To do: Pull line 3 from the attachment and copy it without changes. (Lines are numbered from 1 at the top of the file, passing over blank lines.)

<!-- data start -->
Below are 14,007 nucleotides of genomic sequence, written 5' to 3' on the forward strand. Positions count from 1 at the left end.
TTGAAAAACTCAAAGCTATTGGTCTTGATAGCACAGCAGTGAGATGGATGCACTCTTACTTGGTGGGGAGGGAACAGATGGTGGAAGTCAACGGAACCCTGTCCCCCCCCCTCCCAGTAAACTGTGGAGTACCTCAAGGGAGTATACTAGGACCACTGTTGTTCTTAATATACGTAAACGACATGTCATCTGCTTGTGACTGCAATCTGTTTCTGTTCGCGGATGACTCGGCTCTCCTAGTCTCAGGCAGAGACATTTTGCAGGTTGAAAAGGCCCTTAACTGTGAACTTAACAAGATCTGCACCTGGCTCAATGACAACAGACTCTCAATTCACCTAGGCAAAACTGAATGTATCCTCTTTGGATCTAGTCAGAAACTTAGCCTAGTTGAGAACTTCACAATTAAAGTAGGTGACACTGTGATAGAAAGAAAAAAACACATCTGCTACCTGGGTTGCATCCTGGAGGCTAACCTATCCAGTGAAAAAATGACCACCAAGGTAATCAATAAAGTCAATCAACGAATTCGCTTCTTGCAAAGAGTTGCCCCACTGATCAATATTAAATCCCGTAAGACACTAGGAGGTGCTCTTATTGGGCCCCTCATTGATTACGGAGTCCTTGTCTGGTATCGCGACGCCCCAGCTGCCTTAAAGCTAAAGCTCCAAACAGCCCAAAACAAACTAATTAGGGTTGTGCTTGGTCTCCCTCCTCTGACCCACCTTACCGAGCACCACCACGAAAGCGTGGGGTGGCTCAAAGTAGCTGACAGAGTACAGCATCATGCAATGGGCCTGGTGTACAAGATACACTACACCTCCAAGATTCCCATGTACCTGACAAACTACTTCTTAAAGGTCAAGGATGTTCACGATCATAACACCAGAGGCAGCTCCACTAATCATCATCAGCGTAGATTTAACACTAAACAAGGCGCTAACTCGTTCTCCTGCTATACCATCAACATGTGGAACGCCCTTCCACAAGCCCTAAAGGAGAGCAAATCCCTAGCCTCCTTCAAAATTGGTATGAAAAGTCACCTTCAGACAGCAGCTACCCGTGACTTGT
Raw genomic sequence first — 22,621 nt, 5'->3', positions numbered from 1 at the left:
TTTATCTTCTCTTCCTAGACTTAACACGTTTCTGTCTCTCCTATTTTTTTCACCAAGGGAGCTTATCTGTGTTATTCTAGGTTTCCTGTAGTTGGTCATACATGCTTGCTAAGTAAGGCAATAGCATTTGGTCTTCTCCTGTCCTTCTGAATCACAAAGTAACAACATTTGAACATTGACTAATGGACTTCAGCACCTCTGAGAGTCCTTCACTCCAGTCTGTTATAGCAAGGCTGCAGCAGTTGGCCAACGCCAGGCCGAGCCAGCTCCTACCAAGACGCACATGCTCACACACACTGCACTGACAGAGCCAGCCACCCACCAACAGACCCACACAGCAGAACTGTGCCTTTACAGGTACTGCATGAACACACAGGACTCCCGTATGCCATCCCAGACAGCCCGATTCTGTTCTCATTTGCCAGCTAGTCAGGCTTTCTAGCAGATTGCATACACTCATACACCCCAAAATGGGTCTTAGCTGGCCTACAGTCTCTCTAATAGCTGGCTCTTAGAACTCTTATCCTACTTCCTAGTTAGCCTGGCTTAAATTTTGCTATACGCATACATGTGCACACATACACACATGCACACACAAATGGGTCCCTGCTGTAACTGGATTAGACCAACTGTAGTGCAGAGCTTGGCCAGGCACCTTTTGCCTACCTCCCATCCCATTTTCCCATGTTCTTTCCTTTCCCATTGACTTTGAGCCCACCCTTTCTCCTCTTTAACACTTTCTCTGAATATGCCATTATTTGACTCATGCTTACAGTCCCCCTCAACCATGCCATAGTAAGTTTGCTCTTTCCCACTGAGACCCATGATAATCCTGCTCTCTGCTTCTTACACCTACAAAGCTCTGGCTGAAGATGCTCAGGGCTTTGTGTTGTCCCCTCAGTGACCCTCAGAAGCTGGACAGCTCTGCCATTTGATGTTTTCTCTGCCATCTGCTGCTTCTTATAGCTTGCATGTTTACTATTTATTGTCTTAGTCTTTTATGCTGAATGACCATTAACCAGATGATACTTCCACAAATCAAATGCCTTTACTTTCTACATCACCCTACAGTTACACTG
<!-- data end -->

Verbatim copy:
Raw genomic sequence first — 22,621 nt, 5'->3', positions numbered from 1 at the left: